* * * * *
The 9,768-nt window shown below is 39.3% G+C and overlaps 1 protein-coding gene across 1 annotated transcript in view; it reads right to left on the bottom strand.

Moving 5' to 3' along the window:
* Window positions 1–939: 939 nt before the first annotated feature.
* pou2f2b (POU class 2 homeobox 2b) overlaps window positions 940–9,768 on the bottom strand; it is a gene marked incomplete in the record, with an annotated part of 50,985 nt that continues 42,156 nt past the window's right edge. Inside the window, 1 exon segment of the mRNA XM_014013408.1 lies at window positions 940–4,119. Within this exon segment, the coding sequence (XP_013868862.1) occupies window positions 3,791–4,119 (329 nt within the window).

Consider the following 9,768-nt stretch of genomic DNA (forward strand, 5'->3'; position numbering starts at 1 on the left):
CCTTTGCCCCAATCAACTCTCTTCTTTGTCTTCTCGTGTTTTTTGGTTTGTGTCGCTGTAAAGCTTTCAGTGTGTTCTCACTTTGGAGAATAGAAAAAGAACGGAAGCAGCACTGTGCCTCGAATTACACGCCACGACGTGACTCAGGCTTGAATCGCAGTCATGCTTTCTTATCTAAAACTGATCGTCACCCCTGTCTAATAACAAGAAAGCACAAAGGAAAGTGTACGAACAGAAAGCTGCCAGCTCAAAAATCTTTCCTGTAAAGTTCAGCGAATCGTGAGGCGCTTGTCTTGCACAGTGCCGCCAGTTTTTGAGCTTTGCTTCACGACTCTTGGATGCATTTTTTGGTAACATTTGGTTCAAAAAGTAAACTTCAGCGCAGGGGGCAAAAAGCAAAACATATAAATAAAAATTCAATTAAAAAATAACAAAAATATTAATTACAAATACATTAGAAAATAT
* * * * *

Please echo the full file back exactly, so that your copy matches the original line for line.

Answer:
The 9,768-nt window shown below is 39.3% G+C and overlaps 1 protein-coding gene across 1 annotated transcript in view; it reads right to left on the bottom strand.

Moving 5' to 3' along the window:
* Window positions 1–939: 939 nt before the first annotated feature.
* pou2f2b (POU class 2 homeobox 2b) overlaps window positions 940–9,768 on the bottom strand; it is a gene marked incomplete in the record, with an annotated part of 50,985 nt that continues 42,156 nt past the window's right edge. Inside the window, 1 exon segment of the mRNA XM_014013408.1 lies at window positions 940–4,119. Within this exon segment, the coding sequence (XP_013868862.1) occupies window positions 3,791–4,119 (329 nt within the window).

Consider the following 9,768-nt stretch of genomic DNA (forward strand, 5'->3'; position numbering starts at 1 on the left):
CCTTTGCCCCAATCAACTCTCTTCTTTGTCTTCTCGTGTTTTTTGGTTTGTGTCGCTGTAAAGCTTTCAGTGTGTTCTCACTTTGGAGAATAGAAAAAGAACGGAAGCAGCACTGTGCCTCGAATTACACGCCACGACGTGACTCAGGCTTGAATCGCAGTCATGCTTTCTTATCTAAAACTGATCGTCACCCCTGTCTAATAACAAGAAAGCACAAAGGAAAGTGTACGAACAGAAAGCTGCCAGCTCAAAAATCTTTCCTGTAAAGTTCAGCGAATCGTGAGGCGCTTGTCTTGCACAGTGCCGCCAGTTTTTGAGCTTTGCTTCACGACTCTTGGATGCATTTTTTGGTAACATTTGGTTCAAAAAGTAAACTTCAGCGCAGGGGGCAAAAAGCAAAACATATAAATAAAAATTCAATTAAAAAATAACAAAAATATTAATTACAAATACATTAGAAAATAT